Louthan seems to be arguing the direct opposite. Paul has all the qualities Richard lacks. Chiefly he is hard-working, responsible, and respectful of others no matter who they are. There’s not a selfish bone in his body. Embittered at times by his lot in life, he stoically holds to Nature’s universal lesson: “What can’t be cured must be endured.”
In particular, there is his gallantry toward women. Always honorable, Paul represses his own feelings, suffer as he may without the solace of a woman’s affection. For Louthan, the rigid containment of sexual impulses turns out to be the true mark of a gentleman. So when everyone’s actual bloodline has been clarified, it turns out that Nature does in fact trump nurture.
|Lovers, Ottó Baditz (1849-1936)|
Romance. Love across social boundaries shows up often as a theme in early westerns. Louthan gets plenty of mileage out of it in this novel, portraying romantic attraction as the slow buildup of pressure along a seismic fault line. Her lovers are storm-swept by emotions they are hard pressed to understand. Both are alone with feelings that cause them distress, feelings they should not have.
Lilys admires Paul, like a “strongly sexed woman dominated by a masterful man.” While each resists the erotic urges that draw them together, the passions of both lovers escalate until we get heady moments like this:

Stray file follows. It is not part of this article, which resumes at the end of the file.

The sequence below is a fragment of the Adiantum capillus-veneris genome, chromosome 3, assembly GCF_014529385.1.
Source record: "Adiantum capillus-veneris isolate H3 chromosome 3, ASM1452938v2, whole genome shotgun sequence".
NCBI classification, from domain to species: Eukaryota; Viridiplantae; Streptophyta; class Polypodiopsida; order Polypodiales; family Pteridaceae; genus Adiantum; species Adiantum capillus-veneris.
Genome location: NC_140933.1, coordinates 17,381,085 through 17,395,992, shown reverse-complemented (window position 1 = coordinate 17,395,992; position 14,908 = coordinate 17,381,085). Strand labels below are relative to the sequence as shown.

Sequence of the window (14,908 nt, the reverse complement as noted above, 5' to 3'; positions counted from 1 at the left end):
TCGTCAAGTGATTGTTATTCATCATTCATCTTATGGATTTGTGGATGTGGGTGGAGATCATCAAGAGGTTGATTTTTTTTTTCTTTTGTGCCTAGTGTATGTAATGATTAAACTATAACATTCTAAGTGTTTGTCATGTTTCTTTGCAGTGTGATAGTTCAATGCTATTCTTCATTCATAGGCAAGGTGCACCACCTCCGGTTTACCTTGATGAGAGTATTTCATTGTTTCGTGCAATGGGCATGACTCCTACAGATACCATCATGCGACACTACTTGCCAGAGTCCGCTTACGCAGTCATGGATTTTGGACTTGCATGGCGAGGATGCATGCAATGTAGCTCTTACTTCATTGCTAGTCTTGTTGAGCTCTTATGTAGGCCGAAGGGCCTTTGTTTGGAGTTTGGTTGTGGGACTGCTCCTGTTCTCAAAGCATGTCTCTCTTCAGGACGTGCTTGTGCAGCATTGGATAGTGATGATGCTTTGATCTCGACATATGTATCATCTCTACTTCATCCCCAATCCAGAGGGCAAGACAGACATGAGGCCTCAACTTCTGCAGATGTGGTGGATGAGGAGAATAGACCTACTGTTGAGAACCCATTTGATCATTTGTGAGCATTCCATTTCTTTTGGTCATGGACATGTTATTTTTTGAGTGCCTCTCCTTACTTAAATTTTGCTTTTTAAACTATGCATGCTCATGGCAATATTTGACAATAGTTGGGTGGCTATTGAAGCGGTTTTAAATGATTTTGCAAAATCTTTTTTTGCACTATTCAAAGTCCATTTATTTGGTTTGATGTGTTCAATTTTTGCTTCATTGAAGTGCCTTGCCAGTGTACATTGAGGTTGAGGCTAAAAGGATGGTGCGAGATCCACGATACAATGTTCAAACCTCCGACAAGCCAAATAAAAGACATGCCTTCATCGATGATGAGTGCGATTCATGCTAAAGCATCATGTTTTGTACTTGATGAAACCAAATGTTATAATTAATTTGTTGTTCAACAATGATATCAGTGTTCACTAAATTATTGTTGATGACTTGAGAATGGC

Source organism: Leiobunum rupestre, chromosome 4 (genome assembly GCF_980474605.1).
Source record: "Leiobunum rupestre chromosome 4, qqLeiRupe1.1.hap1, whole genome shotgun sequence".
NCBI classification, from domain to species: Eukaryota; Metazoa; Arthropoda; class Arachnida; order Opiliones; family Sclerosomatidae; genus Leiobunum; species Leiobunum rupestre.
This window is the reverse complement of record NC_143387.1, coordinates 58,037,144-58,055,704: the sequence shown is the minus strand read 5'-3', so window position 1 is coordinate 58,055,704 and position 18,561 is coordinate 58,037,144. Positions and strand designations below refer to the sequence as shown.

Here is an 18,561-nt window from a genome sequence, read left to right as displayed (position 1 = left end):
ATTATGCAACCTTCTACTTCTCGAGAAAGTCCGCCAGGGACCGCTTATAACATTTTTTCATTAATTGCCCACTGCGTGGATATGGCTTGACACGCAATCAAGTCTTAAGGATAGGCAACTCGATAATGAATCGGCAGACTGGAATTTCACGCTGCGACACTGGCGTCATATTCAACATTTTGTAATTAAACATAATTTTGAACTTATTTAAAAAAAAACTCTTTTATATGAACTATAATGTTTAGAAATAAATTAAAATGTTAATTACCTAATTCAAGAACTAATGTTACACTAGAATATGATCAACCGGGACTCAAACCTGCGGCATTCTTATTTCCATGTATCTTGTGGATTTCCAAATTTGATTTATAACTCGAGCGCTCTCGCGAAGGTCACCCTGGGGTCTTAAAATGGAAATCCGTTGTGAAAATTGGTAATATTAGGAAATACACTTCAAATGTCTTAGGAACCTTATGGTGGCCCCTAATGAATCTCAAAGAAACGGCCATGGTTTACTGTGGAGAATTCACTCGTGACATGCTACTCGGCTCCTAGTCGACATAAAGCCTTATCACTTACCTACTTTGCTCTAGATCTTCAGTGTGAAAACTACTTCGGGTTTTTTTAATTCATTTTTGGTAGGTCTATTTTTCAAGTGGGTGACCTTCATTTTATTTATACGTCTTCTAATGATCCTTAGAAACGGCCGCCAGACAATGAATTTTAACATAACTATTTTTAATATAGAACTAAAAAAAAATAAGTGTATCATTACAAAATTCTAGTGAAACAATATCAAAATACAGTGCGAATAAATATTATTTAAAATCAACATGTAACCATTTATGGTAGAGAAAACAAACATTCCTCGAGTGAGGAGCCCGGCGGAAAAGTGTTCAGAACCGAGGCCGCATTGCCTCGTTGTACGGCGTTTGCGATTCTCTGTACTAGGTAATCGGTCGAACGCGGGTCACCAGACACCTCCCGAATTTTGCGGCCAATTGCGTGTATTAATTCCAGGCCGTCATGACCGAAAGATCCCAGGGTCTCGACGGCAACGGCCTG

She gave a little exultant cry, flung back her head—and she was close-folded in his arms, the uplifted crimson of her mouth clinging to his. A moment of blinding rapture followed.
Richard’s presence in the novel gives Louthan opportunity to ramp up another kind of steam—all of it illicit. Several racy scenes show him seducing working-class girls who are only too happy to dally with him. He also insists, without success, that his proper and respectable fiancée, Nina, yield to his amorous advances before their marriage.
The irony at the end is that true love overcomes social boundaries only when fortunes have been reversed. Now the single heir of the Eldruth name and the family estate, Paul is able to grant Lilys all she desires—his handsome self and all the privileges she’s ever known. Louthan ignores the fact that she’s the offspring of a servant woman and a Spanish-speaking outlaw. She wins big and doesn’t have to give up a thing. It’s exactly the kind of romance that readers pay money for.
|Horse tram, Denver, Colorado, 1903|
Wrapping up. Hattie Horner Louthan (b. 1865), from White Water, Kansas, worked in Denver as an editor and journalist. Besides fiction, she wrote verse and textbooks and also taught English at the University of Denver. The Louthan Book Company was owned by her husband’s family. According to J. Frank Dobie, she may have contributed as a ghostwriter to Tom Horn’s autobiography, Life of Tom Horn. One later novel, A Rocky Mountain Feud (1910), was also set in Colorado.
This Was a Man! is currently available for the nook. It also can be found online at google books, Internet Archive, Hathi Trust Digital Library, and Open Library. For more of Friday’s Forgotten Books, click on over to Patti Abbott’s blog.
Nina Baym, Women Writers of the American West, 1833-1927, 2011
J. Frank Dobie, Guide to Life and Literature of the Southwest, 1952
Nettie Garmer Barker, Kansas Women in Literature, 1915
"Paul," from the novel, illustrator unknown
Others, Wikimedia Commons
"Paul," from the novel, illustrator unknown
Others, Wikimedia Commons